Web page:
The principles also contain recommendations for IPMOs. As far as these are concerned, in the main, one is tempted to ask why the Chamber is attempting to teach its grandmother how to suck eggs. The following is a typical example of the recommendations to IPMOs: “IPMOs should vest ultimate decision-making authority on whether and how to exercise proxy-related decisions solely in a person (or persons) possessing the ultimate authority to exercise judgment on how to vote the IPMO’s shares. This does not preclude IPMOs from delegating vote execution or clerical tasks to one or more third parties (which may include a PA Firm).”
In contrast, the recommendations to public companies are sensible, discrete, and well-aimed.
Given this, one is tempted to conclude that, whatever its expertise in the area of public companies, the Chamber fundamentally misunderstands the nature and workings of proxy advisory firms, and is therefore not qualified to offer advice. Most of these principles somehow miss the point. If the PA Firms followed them all, they would find themselves so hamstrung as to be incapable of offering the services for which their clients have engaged them. Perhaps, given its complaints about the demands on public companies of Sarbanes-Oxley and Dodd-Frank, this is precisely the Chamber’s intent.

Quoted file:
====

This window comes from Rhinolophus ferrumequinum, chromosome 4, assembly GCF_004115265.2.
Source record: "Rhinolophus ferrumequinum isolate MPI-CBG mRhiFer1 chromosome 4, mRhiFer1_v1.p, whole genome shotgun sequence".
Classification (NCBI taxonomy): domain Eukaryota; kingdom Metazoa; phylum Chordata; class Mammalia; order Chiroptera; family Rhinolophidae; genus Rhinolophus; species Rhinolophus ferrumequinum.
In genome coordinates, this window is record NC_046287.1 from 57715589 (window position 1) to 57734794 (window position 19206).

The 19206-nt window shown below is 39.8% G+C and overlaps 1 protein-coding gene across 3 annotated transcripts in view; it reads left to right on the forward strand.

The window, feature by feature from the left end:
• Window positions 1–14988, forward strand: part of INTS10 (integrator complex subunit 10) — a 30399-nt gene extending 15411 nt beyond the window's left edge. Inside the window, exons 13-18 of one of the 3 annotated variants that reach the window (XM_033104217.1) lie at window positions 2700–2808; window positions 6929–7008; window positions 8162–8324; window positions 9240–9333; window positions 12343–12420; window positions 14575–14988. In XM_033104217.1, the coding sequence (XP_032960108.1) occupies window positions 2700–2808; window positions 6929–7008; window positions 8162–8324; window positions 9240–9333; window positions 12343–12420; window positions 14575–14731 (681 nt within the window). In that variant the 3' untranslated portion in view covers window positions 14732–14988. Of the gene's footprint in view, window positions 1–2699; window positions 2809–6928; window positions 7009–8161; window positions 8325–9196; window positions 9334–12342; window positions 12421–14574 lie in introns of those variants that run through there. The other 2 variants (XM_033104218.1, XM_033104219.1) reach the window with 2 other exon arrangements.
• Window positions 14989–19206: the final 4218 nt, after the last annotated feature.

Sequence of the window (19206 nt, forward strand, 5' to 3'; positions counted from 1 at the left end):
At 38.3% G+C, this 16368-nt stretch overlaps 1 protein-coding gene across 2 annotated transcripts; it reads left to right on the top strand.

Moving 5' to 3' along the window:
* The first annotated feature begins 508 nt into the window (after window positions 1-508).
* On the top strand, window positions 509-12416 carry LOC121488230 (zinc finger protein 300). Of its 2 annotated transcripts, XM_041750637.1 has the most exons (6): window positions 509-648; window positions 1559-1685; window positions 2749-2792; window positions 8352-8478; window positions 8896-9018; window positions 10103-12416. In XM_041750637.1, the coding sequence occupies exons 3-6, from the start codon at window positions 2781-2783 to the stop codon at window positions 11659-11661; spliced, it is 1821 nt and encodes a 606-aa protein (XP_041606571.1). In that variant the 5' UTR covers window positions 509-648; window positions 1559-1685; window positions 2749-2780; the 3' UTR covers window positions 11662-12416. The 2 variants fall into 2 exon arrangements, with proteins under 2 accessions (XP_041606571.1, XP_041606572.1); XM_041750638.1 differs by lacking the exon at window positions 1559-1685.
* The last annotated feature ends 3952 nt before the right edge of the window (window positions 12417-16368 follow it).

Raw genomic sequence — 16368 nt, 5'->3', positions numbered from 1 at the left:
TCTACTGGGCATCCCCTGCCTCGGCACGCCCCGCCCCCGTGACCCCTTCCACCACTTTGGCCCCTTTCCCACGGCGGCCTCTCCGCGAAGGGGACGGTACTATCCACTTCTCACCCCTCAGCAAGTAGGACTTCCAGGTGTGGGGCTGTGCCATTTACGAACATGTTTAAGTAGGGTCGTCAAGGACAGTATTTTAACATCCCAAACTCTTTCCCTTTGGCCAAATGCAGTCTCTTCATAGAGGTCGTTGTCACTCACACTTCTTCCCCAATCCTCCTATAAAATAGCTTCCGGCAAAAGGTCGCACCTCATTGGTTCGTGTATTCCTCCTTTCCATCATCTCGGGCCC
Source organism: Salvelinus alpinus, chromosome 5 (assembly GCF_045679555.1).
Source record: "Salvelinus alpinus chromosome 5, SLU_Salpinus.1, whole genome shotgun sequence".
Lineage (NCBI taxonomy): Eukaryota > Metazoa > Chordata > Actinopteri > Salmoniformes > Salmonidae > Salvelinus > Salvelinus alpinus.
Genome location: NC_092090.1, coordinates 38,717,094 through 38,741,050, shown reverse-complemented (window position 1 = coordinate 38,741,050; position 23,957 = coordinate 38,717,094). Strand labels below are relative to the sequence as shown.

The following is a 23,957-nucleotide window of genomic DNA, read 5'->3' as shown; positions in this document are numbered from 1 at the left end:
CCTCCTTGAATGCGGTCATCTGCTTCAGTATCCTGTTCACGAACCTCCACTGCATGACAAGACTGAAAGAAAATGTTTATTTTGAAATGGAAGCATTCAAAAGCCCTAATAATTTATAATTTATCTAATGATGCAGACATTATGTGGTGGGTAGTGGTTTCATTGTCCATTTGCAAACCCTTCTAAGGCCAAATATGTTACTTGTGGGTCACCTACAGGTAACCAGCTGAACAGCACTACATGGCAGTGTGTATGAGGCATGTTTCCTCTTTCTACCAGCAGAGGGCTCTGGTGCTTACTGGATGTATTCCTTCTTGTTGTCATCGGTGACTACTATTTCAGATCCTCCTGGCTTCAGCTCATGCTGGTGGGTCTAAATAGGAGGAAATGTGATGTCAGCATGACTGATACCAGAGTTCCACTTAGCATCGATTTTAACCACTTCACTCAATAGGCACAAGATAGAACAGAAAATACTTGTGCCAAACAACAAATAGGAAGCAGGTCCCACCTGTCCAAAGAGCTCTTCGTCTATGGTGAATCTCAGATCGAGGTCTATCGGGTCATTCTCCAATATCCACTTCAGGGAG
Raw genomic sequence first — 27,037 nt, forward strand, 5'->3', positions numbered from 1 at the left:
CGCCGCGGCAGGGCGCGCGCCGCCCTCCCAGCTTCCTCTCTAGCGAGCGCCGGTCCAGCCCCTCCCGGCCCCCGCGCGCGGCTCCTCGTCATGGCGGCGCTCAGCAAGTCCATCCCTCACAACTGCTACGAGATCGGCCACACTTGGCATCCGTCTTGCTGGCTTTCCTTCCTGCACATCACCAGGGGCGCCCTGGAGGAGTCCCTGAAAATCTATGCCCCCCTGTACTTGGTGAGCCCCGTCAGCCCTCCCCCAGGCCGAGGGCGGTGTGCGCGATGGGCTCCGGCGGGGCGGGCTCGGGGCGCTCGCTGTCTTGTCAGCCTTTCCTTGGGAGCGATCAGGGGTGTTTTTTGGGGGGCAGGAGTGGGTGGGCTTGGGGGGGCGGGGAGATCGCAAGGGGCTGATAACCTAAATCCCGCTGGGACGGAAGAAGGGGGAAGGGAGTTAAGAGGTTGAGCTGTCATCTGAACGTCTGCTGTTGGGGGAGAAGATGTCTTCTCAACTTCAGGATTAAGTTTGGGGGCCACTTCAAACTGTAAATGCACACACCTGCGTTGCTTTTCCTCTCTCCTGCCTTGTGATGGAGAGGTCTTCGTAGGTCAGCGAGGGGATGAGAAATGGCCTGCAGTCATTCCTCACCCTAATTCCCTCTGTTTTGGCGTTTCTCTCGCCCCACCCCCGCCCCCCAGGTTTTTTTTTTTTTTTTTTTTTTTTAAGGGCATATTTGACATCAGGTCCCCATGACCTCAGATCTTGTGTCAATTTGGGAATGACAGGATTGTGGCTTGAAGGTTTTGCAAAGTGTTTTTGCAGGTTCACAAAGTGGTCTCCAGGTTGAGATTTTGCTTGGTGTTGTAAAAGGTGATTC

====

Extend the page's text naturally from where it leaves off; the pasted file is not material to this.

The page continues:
Still, I must agree that one-size-fits-all governance recommendations are unsatisfactory, especially when it comes to remuneration analysis. I agree that it would be more appropriate and more accurate to have individual analysts look at individual companies’ remuneration policies and make individual recommendations on each company, but it would be impossible to run such a business profitably. So it is necessary to develop an aggregated proxy for such analysis. Sometimes this will produce appropriate recommendations, sometimes not. And portfolio managers and other clients are well aware of this, and often subscribe to multiple advisers for this very reason.
One principle, however, would seem to me to be wholly appropriate.Produce vote recommendations and policy standards that are supported by data driven procedures and methodologies that tie recommendations to shareholder value….
All too often, corporate governance best practices, as with environmental and social best practices, are recommended for their own sake rather than because they are good for shareholders and other stakeholders. More research to confirm the value of such best practices would be an important contribution to the debate. If the Chamber were to encourage its members to join with their owners in funding such objective research, that would be a better use of its time and influence than developing principles like these.
Paul Hodgson is an independent governance analyst